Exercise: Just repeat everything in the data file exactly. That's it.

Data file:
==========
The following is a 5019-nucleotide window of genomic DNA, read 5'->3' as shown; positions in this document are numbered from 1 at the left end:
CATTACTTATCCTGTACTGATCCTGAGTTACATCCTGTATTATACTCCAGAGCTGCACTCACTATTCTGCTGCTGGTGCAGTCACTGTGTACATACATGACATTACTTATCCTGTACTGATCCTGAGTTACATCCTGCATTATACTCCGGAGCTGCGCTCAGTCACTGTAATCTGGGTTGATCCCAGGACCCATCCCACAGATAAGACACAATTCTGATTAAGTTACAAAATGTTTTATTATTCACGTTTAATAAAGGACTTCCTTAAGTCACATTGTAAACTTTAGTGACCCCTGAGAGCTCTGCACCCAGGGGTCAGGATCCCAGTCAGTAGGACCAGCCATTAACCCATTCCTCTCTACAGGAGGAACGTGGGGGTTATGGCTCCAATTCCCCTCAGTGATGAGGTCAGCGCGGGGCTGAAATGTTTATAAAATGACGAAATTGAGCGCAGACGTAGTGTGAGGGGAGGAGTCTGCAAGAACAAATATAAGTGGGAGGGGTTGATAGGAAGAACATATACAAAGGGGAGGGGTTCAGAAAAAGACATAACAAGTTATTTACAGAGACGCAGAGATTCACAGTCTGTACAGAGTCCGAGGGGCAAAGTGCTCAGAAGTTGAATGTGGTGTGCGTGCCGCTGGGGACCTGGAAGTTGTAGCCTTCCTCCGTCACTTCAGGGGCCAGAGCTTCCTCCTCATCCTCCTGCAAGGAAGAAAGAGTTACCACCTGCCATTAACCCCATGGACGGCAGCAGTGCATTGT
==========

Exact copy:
The following is a 5019-nucleotide window of genomic DNA, read 5'->3' as shown; positions in this document are numbered from 1 at the left end:
CATTACTTATCCTGTACTGATCCTGAGTTACATCCTGTATTATACTCCAGAGCTGCACTCACTATTCTGCTGCTGGTGCAGTCACTGTGTACATACATGACATTACTTATCCTGTACTGATCCTGAGTTACATCCTGCATTATACTCCGGAGCTGCGCTCAGTCACTGTAATCTGGGTTGATCCCAGGACCCATCCCACAGATAAGACACAATTCTGATTAAGTTACAAAATGTTTTATTATTCACGTTTAATAAAGGACTTCCTTAAGTCACATTGTAAACTTTAGTGACCCCTGAGAGCTCTGCACCCAGGGGTCAGGATCCCAGTCAGTAGGACCAGCCATTAACCCATTCCTCTCTACAGGAGGAACGTGGGGGTTATGGCTCCAATTCCCCTCAGTGATGAGGTCAGCGCGGGGCTGAAATGTTTATAAAATGACGAAATTGAGCGCAGACGTAGTGTGAGGGGAGGAGTCTGCAAGAACAAATATAAGTGGGAGGGGTTGATAGGAAGAACATATACAAAGGGGAGGGGTTCAGAAAAAGACATAACAAGTTATTTACAGAGACGCAGAGATTCACAGTCTGTACAGAGTCCGAGGGGCAAAGTGCTCAGAAGTTGAATGTGGTGTGCGTGCCGCTGGGGACCTGGAAGTTGTAGCCTTCCTCCGTCACTTCAGGGGCCAGAGCTTCCTCCTCATCCTCCTGCAAGGAAGAAAGAGTTACCACCTGCCATTAACCCCATGGACGGCAGCAGTGCATTGT